Soaring heath care costs point to more trouble ahead

Sep 28 2006 by Brian Amble Print This Article

As the cost of employee health coverage in the U.S. again surges ahead of inflation, more than half of workers are worried their health care costs will increase and the scope of their benefits decrease over the next few years.

The cost of employee health care coverage has risen by an average of 7.7 per cent this year, according to a survey by the Kaiser Family Foundation, more than double the rate of inflation and a rise of 87 per cent since 2000.

Despite the fact that this represents the third year in a row that cost increases have slowed, it still means that more and more firms – particularly smaller ones – are forced to reign in wages to pay for health benefits.

Meanwhile, some five million American workers are now uninsured because they – or their employers – could not or would not provide cover.

"The cost trend is moderating but nobody is celebrating," said Drew Altman, president of the Kaiser Family Foundation. "Businesses and workers are still being slammed year after year by rising health costs."

And although some six out of 10 employers still offer health coverage, a growing number of Americans are worried that the costs will continue to increase and their benefits decrease over the next few years.

A separate survey by consultants Watson Wyatt found that almost seven out of 10 workers are concerned their employer will increase out-of-pocket health care costs through higher deductibles and co-payments over the next three years.

Half also worry that their employer will reduce the scope of their health care benefits by limiting providers or items covered in the next two years.

Eemployees will increasingly consider health care benefits when deciding whether to stay with their current companies

"No employee wants to pay more for less, especially when it comes to their own health," said Ilene Gochman of Watson Wyatt Worldwide.

"As their concerns escalate, employees will increasingly consider health care benefits when deciding whether to stay with their current companies. And if the trend continues, these benefits could become a real differentiator as employers try to hold on to key talent."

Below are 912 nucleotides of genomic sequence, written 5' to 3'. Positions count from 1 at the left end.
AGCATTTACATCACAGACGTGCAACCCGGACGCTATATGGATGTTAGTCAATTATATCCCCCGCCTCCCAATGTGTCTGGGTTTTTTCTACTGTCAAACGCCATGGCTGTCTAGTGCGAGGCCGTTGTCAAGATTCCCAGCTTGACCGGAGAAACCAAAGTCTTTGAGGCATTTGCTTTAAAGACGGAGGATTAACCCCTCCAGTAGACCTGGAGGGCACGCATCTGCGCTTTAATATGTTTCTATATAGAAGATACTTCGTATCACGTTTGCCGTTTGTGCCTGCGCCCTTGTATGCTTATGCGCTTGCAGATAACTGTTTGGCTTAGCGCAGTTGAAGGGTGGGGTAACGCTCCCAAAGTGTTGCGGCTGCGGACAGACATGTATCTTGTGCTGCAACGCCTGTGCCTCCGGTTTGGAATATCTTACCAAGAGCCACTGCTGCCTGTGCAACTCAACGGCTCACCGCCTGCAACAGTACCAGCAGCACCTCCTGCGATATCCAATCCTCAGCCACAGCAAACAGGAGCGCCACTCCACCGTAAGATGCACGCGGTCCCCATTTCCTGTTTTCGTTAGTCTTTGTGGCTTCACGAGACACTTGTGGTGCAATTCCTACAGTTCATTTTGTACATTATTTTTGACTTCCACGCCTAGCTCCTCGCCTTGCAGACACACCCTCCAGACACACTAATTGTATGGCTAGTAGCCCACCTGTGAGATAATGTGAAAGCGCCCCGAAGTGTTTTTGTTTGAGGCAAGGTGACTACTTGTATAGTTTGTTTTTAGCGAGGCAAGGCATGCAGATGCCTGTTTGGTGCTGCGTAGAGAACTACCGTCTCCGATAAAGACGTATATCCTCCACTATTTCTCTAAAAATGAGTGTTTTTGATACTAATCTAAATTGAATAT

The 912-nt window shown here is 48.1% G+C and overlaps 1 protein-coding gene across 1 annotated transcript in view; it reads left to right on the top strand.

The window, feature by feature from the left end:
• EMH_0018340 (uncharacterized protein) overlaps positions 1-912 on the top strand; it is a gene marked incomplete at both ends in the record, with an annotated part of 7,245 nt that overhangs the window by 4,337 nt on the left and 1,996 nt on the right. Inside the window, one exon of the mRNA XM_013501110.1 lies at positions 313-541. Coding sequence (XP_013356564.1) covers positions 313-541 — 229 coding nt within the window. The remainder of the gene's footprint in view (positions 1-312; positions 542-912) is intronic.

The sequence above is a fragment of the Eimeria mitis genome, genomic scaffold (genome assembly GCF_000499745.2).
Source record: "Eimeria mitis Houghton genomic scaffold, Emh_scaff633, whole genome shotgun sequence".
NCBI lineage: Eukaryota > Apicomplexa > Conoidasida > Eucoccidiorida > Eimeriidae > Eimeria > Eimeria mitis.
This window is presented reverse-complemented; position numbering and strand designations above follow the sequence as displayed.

As a result, employers are underestimating the role that health care and retirement benefits play in retaining top employees, Watson Wyatt argue. In fact, two-thirds of employees view health care benefits as an important reason to stay with their current company.

Meanwhile, Watson Wyatt's 2006 Strategic Rewards study found that almost a quarter (22 per cent) of top-performing employees cite health care benefits as one of the top three reasons they leave a company.

Employers, however, underestimate the importance of health care benefits in keeping employees. Astonishingly, none of the employers surveyed thought that health care coverage is a key reason top-performing employees leave.

It is a similar story as far as retirement benefits are concerned. More than four out of 10 employees are concerned their company will reduce pension, retirement or retiree medical benefits in the next three years, while one in three covered by a defined benefit pension plan are concerned their company will freeze or terminate their plan over the same time.

"It's not surprising that employees are concerned about benefits reductions, given the changing relationship between employers and employees," said Laury Sejen, director of strategic rewards at Watson Wyatt.

"Employers can help ease those concerns by explaining the competitive pressures they face in the marketplace and associated trade-offs in reward programs. By clearly communicating their total rewards strategy, management can pave the way to better employee understanding of their total package and acceptance of any benefit changes that need to be made."